“This program could be transformational for early-stage companies who need commercial validation of their product,” said Lawrence Morgan, Nest CEO. “Start-ups need the opportunity to test their products and theories, and this program is highly focused on giving founders a clear path to POC so they can quickly gain traction and scale.”

Infiniti QX50 Concept. Photo: INFINITI Motor Company Ltd.

Making The Pitch

INFINITI LAB, Smart Mobility will be taking applications until February 12th of this year, with everything finishing up by June 2017. They are moving fast with this, and are trying to give start-ups in mobility and connectivity, with high potentials for success, intensive training and mentoring. By the time this is all through, the winners get to pitch a viable business-use case to senior decision makers and key innovation backers from across the Renault-Nissan Alliance.

Or, in a nutshell, you get eight weeks to go from the idea stage to the ready for production stage, and hopefully, make heaps of money for Infiniti, Nest, and yourself.

“This program is a key part of Infiniti’s initiative to promote entrepreneurial spirit in the business community,” said Roland Krueger, President of Infiniti Motor Company.

Prime Real Estate

This also starts to show why Singapore is a pretty good choice for this venture.

It is, as navigators have known for centuries, centrally located. Especially if your looking for unique talent (think tech wizards from India, Japan, and China). It is also centrally located with respect to cheap manufacturing centers, like Taiwan, China et al. Also, Singapore has been on a tear to make everything in town connected to everything else in town, so you’d think there’s a lot of native talent to be had as well.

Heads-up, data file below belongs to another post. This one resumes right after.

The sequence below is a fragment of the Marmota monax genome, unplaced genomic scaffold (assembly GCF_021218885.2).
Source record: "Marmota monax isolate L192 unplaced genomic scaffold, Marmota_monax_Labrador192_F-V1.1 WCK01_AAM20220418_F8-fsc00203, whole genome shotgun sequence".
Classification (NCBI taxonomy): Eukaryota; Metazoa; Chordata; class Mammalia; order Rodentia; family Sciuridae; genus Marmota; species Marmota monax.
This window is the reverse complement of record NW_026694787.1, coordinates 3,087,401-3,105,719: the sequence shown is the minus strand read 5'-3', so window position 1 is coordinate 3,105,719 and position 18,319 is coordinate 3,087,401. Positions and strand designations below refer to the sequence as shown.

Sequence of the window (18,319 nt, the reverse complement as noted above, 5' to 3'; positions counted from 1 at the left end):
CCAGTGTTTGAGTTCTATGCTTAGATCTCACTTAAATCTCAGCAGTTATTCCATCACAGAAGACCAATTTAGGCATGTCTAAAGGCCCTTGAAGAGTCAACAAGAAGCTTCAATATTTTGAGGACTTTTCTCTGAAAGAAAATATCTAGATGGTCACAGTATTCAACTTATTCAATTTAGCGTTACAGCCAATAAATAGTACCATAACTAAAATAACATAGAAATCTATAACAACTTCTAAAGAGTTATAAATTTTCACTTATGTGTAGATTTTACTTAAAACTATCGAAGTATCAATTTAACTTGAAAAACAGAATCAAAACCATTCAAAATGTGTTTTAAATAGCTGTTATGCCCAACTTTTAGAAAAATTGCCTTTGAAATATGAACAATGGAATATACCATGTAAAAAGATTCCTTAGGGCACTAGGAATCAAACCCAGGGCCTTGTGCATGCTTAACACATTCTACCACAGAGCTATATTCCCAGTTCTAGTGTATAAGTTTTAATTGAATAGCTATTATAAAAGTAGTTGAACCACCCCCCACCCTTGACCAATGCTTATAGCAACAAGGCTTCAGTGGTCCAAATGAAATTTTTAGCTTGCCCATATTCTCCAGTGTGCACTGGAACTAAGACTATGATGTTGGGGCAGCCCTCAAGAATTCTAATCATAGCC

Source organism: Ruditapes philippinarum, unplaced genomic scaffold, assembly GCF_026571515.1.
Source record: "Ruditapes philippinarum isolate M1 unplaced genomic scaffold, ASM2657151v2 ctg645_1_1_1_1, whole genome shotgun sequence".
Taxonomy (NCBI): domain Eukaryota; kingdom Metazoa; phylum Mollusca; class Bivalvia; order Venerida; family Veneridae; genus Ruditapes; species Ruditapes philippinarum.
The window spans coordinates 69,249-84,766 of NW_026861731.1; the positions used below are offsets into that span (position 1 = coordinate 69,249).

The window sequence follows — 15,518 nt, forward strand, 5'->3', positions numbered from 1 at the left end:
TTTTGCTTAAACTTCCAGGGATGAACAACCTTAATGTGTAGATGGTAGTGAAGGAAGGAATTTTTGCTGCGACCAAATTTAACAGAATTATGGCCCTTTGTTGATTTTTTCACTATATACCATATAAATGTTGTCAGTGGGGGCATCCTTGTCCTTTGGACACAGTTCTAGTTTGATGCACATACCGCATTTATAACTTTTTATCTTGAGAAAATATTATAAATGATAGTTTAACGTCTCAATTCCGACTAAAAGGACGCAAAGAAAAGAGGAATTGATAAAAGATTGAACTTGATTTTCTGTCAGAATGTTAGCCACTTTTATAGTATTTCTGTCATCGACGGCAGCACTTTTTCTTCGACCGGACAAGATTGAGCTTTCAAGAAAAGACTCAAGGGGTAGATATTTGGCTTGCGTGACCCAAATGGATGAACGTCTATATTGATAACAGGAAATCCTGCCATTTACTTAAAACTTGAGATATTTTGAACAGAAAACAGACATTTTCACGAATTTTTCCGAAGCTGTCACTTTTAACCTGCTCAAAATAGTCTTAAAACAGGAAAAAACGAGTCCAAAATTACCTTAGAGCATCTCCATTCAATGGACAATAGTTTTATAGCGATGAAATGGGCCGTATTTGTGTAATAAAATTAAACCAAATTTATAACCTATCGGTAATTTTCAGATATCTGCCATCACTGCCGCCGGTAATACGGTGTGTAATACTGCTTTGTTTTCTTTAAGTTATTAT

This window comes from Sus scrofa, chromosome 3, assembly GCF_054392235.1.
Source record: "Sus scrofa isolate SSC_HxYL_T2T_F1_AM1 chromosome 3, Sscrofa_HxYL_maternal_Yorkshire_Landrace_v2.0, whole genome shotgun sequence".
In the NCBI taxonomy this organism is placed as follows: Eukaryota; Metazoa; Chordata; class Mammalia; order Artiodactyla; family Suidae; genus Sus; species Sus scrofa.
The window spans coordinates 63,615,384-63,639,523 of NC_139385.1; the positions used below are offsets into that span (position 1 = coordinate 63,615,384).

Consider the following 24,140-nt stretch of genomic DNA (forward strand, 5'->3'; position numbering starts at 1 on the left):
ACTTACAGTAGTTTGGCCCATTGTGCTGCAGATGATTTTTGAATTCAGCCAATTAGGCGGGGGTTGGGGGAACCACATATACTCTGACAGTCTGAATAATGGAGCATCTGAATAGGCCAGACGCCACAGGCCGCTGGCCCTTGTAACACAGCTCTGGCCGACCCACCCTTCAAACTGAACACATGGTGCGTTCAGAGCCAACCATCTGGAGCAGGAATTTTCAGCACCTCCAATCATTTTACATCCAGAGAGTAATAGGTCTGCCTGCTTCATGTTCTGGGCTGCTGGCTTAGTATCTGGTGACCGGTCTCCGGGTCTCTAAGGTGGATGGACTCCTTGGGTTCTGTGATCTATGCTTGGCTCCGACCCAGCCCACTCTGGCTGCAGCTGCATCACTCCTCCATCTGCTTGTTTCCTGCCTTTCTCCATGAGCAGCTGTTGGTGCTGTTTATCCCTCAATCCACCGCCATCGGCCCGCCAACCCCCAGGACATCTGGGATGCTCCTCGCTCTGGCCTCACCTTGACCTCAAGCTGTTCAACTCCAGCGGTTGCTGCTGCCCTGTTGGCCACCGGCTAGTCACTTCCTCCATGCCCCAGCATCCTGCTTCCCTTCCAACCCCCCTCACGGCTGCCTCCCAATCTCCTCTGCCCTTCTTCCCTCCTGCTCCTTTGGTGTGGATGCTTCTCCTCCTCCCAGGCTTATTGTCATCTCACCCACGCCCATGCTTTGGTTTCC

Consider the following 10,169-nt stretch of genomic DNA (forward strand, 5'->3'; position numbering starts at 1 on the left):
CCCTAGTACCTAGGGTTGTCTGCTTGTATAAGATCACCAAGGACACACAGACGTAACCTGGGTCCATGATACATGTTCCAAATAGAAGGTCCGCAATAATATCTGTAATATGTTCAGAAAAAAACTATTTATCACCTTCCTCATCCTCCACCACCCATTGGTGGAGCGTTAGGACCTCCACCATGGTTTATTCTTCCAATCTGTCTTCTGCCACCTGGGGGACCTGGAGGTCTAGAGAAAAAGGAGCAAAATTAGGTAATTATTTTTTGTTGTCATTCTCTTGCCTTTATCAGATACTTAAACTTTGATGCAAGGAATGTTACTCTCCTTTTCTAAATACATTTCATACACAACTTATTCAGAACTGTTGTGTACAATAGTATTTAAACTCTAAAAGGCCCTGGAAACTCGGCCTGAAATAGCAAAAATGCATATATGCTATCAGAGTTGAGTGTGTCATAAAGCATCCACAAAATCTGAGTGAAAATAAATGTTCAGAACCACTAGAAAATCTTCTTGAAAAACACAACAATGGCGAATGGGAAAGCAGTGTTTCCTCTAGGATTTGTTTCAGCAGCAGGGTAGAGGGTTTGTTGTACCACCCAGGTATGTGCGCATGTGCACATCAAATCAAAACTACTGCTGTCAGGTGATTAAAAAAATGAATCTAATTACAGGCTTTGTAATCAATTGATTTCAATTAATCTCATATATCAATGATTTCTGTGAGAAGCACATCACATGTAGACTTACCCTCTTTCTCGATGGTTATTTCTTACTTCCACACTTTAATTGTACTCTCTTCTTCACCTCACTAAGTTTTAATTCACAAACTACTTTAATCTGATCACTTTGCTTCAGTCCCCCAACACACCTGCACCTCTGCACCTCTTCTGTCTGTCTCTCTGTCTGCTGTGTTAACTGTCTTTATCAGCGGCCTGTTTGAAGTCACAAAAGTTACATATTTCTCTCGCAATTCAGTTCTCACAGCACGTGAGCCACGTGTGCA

“Automobiles play an important role in future intelligent cities. Technologies of connectivity will enable vehicles to communicate with each other and with city infrastructures,” Krueger said. “This will significantly enhance the driving experience, and Infiniti is committed to leading the development in this area.”

Infiniti isn’t saying much else at this point, but they will announce what the outcome is in June.

Tony Borroz has spent his entire life racing antique and sports cars. He means well, even if he has a bias towards lighter, agile cars rather than big engine muscle cars or family sedans.

Photos, Video, & Source: INFINITI Motor Company Ltd.

About The Author

Tony Borroz grew up in a sportscar oriented family, but sadly, it was British cars. His knuckles still show the marks of slipped Whitworth sockets, strains to reach upper rear shock bushings on Triumphs, and slight burn marks from dealing with Lucas Electric "systems." He has written for a variety of car magazines and websites, Automoblog chief among them. Tony has worked on popular driving games as a content expert, in addition to working for aerospace companies, software giants, and as a movie stuntman. He currently lives in a secure, undisclosed location in the American southwestern desert.